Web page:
# Magnet Force Help

1. Dec 19, 2006

### rukidding

Can anyone help me determine how much force is created when a one tesla permanent magnet is allowed to make contact with a flat piece of iron. The distance that this size magnet can be released and will be drawn to the iron is about 3 centimeters. Is there any way to express this force in joules or watts?

2. Dec 19, 2006

### Gokul43201

Staff Emeritus
There's not enough info to do a calculation, but a typical 1T magnet that's about the size of a quarter, will stick to a flat piece of iron with a force of about 20lbs (about 100N). You can't express a force in units of joules or watts (those are units for energy and power). You can, however, calculate the potential energy of the magnet-iron system, and that will be a number in units of joules.

3. Dec 19, 2006

### rukidding

What other info is needed? Here's what is listed on this magnet:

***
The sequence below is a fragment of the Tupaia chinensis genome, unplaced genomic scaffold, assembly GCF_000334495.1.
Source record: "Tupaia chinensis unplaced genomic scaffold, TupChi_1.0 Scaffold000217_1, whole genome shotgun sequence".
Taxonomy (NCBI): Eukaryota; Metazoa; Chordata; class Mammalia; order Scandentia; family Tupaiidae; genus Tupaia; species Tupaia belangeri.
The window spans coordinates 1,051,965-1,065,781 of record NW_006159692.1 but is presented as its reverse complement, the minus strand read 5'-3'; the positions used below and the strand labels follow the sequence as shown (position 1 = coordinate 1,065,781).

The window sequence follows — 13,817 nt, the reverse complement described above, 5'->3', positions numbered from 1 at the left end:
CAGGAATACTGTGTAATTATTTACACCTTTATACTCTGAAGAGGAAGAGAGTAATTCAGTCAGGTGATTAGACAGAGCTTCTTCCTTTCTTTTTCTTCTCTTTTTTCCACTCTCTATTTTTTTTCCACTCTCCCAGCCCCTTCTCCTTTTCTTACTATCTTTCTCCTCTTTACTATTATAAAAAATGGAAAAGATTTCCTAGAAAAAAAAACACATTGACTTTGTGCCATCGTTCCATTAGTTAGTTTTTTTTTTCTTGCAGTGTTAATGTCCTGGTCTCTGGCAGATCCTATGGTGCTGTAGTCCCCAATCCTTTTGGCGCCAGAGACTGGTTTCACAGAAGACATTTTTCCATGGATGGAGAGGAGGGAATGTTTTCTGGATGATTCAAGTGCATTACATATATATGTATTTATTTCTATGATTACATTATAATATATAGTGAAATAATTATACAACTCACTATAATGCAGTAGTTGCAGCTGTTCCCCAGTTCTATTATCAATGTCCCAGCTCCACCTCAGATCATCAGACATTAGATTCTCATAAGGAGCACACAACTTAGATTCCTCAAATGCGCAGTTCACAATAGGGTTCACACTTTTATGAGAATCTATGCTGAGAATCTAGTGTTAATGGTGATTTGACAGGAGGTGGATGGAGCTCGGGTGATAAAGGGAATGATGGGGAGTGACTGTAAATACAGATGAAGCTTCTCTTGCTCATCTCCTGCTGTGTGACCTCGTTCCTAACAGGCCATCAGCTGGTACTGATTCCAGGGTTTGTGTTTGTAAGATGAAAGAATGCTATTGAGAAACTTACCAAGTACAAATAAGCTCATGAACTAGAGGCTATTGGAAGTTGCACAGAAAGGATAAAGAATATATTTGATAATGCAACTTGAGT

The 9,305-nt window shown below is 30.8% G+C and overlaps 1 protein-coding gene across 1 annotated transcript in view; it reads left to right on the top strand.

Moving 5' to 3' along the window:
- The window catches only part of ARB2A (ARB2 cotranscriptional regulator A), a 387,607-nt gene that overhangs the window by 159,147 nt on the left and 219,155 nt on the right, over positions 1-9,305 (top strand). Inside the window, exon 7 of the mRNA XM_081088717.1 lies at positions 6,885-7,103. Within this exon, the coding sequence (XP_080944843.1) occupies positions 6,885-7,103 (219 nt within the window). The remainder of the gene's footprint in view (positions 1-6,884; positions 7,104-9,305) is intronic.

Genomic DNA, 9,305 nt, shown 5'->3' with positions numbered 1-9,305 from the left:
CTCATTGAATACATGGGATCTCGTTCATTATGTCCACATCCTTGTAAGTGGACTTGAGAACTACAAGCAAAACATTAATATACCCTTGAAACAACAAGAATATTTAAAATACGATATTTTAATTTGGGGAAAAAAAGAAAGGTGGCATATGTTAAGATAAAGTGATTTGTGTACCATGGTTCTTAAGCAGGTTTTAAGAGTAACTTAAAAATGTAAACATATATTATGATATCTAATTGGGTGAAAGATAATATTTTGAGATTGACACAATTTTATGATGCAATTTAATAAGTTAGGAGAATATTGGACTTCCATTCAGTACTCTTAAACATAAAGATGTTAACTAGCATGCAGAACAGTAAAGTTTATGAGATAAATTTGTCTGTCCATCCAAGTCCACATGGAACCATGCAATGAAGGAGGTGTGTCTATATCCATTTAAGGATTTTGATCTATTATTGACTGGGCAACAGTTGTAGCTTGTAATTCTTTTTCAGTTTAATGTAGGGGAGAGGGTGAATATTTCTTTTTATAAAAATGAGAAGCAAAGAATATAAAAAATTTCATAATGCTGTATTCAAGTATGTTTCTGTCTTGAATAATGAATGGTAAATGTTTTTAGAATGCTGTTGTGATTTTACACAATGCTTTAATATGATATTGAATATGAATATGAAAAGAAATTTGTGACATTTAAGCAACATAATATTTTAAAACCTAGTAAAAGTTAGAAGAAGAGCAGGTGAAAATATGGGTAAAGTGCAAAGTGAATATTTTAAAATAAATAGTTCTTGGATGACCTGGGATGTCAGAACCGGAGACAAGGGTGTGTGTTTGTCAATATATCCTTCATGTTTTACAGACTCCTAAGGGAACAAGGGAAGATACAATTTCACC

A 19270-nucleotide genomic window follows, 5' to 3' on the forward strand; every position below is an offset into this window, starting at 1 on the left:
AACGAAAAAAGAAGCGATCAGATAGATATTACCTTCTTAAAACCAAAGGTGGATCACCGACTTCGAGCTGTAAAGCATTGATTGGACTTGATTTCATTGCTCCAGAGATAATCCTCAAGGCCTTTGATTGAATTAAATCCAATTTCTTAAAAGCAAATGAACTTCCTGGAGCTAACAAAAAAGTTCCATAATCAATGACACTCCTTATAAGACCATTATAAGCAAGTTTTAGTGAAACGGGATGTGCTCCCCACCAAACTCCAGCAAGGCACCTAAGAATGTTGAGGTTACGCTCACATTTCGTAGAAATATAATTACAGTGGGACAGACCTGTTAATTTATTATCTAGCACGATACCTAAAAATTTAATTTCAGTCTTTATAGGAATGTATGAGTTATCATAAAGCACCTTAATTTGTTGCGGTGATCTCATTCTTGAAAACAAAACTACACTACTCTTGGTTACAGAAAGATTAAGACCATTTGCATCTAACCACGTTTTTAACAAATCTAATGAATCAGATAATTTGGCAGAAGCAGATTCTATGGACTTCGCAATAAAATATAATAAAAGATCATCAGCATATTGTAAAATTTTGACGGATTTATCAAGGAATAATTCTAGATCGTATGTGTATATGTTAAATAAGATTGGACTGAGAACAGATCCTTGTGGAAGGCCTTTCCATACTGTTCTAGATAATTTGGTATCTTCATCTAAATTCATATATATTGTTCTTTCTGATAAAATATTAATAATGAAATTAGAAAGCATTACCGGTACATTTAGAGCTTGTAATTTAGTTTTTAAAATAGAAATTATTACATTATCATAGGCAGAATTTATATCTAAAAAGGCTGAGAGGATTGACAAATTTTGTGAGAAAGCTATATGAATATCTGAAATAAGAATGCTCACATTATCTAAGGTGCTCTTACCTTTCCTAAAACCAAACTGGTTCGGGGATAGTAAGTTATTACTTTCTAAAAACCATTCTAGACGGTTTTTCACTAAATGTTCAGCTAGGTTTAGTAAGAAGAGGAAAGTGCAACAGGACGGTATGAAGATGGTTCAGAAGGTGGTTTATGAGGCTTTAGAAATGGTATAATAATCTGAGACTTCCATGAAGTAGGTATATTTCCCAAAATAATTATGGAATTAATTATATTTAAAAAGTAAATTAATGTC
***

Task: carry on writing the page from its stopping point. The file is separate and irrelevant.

http://www.kjmagnetics.com/proddetail.asp?prod=DY0X0

Pull Force: 231.55 lbs
Surface Field: 7100 Gauss
Brmax: 13,200 Gauss
BHmax: 42 MGOe

With the above magnet,

if 20 lbs. equals 100 newtons

then,

231 lbs. equals 1155 newtons.

Is this correct?

When I go to online unit converters, I find that 1 watt = 1 joule = 1 newton.

I realize these are different terms relating to different things; power, energy and force. But is this how you would calculate the potential energy?

4. Dec 19, 2006

### Staff: Mentor

:surprised

Which converters give you that, so we can steer people away from them in the future? :grumpy:

5. Dec 19, 2006

### rukidding

6. Dec 19, 2006

### Gokul43201

Staff Emeritus
Woah! That's a big one!

Well, isn't this the information you are looking for?

Close, but a little high! To convert lbs to Newtons(N), multiply by 9.8/2.2 (or about 4.45).

This is completely nonsensical. What's true is that 1 Watt-second = 1 Joule = 1 Newton-meter. But this doesn't mean you can convert a force into an energy!

No, it's not. Any real calculation of PE will be far more involved.

Last edited: Dec 19, 2006